I can also hear a new whisper on my heart:

“Write and share.”

In the journey from reader to writer, I see the interconnectedness of both, how words consumed and internalized are woven together into expressions and examples bursting forth to be shared. I have learned from writers before me how to scoop up fragments and phrases and mold them into visual experiences that unfold inside a reader’s mind.

To write well, you must be well read.

I am still perfecting my craft as a writer as I share blog posts like this, sparked by writing groups like #CompelledTribe who challenge me each month to keep writing, keep sharing, keep developing.

This time next year I will be an author myself with others holding my book to read. The thought is nearly incomprehensible. I am humbled to join the Dave Burgess Consulting, Inc. crew as an honorary pirate preparing for her maiden voyage. I can almost see in my mind’s eye my mom sitting on her sofa, wrapped in a blanket, reading my book A Passion for Kindness, her eyes brimming with tears of joy.

It’s a journey that will soon come full circle.

In celebration of #NationalBookMonth this October, I challenge you to share your experiences with books that have made an impact on your life. You may be surprised to discover that your words of reflection may inspire someone to add a new book to their collection! If you share a post, tag me, too – your words inspire me as well!


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On The Day My Mother Died



Today is the day my mother died.

The date has loomed on the calendar like the storm clouds of an impending storm, much like they did last year. The only difference between this year and last is knowing when the rain would fall and hearts would be shattered.

Several times in this year of mourning, I have tried to write about my mom’s final days and it’s been tough. Really tough. The emotions leave me raw and vulnerable, sometimes even rendering me speechless with no words to share.

But we all must learn to let go. We can’t keep hanging on to the past, no matter how we might try to change those events now frozen in time.

Today is the day my mother died.

__________________________________

One year ago today I awoke with a start, a panic of unknown proportions as I saw that I had missed several text messages from my mom’s husband, Bob, urging me to come to the hospital as quickly as I could.

I threw on jeans and a shirt, slid my feet into a pair of flip-flops and raced out the front door.

No makeup.

No contact lenses.

I didn’t even brush my hair.

See, when death taunts you each and every day, you must always be ready for the call. What I looked like didn’t matter a bit. There was a very real possibility my mom would be gone before I could make it to her bedside.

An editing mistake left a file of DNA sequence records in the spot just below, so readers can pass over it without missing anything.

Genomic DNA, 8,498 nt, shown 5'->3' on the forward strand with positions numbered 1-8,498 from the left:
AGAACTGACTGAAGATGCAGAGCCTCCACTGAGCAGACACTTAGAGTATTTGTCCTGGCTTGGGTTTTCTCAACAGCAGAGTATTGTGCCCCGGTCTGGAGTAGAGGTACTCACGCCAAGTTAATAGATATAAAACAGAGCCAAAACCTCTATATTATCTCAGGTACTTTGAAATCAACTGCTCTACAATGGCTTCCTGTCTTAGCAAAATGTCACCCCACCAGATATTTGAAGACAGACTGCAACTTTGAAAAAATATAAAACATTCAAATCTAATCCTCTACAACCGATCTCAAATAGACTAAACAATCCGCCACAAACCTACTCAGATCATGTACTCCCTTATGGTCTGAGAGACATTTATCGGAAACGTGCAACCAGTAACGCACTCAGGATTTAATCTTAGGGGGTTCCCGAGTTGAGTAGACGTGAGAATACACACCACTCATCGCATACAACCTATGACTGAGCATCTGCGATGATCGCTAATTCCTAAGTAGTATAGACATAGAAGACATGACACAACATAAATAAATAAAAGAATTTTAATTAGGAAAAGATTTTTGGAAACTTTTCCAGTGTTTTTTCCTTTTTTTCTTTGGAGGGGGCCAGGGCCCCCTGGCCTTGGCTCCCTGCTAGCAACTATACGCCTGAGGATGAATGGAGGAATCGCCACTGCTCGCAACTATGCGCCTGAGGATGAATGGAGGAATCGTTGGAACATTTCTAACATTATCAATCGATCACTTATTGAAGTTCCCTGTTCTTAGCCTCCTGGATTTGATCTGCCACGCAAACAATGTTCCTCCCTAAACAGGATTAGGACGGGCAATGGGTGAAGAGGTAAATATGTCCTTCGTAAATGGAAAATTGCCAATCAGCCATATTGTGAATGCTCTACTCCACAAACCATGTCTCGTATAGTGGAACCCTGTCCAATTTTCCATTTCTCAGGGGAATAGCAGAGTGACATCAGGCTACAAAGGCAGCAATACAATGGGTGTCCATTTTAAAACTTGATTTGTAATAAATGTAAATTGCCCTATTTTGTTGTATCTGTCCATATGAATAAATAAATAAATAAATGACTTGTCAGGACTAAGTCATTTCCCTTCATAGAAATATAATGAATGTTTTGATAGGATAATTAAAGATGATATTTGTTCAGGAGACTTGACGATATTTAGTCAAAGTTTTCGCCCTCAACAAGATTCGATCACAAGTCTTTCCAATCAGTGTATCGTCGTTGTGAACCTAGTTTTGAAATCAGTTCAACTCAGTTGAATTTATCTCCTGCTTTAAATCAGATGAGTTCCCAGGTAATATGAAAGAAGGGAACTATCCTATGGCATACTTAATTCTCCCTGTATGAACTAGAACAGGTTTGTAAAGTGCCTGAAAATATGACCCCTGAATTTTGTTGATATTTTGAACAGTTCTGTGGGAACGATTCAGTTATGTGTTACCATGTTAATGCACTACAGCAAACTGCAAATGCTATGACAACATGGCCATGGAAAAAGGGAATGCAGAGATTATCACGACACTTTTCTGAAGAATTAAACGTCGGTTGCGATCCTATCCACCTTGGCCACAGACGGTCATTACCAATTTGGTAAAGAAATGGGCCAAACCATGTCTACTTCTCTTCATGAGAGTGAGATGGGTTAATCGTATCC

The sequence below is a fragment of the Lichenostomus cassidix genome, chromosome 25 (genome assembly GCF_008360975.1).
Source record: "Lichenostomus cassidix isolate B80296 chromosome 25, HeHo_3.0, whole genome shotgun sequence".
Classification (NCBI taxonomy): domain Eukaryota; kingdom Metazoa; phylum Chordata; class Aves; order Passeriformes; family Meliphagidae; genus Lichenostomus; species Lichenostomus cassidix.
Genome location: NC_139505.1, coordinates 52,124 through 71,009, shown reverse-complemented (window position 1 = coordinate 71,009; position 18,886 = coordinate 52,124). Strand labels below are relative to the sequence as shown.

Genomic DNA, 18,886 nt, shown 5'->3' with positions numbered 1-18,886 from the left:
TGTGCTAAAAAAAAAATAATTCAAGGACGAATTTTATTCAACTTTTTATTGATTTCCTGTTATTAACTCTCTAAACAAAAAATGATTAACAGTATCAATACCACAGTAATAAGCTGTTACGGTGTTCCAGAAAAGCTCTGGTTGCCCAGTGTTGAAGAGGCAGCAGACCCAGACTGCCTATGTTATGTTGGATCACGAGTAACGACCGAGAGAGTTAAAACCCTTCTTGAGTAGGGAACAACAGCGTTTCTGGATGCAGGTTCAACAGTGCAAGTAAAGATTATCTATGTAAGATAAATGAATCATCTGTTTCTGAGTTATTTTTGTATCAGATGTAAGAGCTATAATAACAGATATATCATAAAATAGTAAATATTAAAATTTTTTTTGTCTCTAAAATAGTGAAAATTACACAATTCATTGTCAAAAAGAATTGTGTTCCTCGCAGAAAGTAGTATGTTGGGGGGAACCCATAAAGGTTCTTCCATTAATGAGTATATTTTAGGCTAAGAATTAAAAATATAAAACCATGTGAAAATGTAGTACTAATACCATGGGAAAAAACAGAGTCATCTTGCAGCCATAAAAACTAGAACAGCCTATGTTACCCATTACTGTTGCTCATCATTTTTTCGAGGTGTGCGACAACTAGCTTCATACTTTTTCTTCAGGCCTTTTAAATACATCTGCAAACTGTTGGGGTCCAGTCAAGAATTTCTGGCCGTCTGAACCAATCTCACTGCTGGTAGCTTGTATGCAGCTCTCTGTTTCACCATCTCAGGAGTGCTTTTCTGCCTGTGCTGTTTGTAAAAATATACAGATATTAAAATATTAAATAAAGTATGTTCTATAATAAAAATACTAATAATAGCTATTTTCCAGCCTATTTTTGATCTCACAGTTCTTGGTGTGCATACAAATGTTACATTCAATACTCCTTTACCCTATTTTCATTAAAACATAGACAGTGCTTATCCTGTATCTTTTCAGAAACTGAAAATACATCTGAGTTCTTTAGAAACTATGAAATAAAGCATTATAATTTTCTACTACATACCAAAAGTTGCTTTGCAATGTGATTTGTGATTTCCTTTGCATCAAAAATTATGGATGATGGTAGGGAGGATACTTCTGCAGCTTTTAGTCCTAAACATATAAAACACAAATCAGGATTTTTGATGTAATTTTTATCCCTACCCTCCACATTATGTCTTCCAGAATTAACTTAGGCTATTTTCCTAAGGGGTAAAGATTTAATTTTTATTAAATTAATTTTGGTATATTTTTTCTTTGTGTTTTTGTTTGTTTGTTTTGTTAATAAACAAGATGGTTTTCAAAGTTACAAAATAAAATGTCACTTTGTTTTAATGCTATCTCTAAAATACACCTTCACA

I drove to the hospital with tears flowing, knowing in my heart this was it. This was the day my mother would die. All the words had been spoken. All the love had been shared. It was time to say my final goodbye.

I was a wreck.

When I arrived, there was an empty parking space right at the entrance to the hospital. I parked and raced inside. It was truly like a scene from a movie: my long hair flowing behind me, my flip-flops flapping with each step as I ran with all my might. People walking in the halls stepped to the side, my path completely cleared like the parting of the seas.

I ran like I had never run before. I took the stairs so I didn’t have to wait on the elevator. I threw open doors and ran down the third floor, not caring for a moment who stared at me as I flew by.

Her door was partially shut. I literally slid into her room as I rounded the corner, completely out of breath and terrified at what I would discover.

She was there.

Sitting up in the bed.

Smiling.

My first words to my mother on the day of her death were, “What the hell, mom?!?”

Yes. You read that right. I actually cursed at my mother on the last day she was here.

Her laughter was priceless.

__________________________

 

I sat on the side of her bed and hugged her, telling her how happy I was to see her.

She was alive.

I made it.

She didn’t die without me.

We knew. Oh, how we knew. Today was the day.

May 4th.

May the 4th be with you.

 

_______________________

The night before, we had signed the hospice papers. I was packing up my things to watch my daughter’s final tennis match when Bob called me out of my mom’s room to add my signature to the page we had fought so hard to have. She would be removed from heart rate monitors and other unnecessary medical equipment so we could focus on easing her pain instead of monitoring her health.

As I crossed the Ts in my first and last name, the hospice nurse touched my arm. “Now that your mom is under our care I need to tell you… she doesn’t have much time.”

Shock.

Bewilderment.

“Excuse me… what?”

Not much time.

Death was already marching down the hall.

_________________________
Bob and I decided we would not stay the night. We wanted to give her the opportunity to pass away alone, should that be her choice. We knew of others who waited until that exact moment when everyone left the room to slip away; we didn’t want her to linger a moment longer than necessary.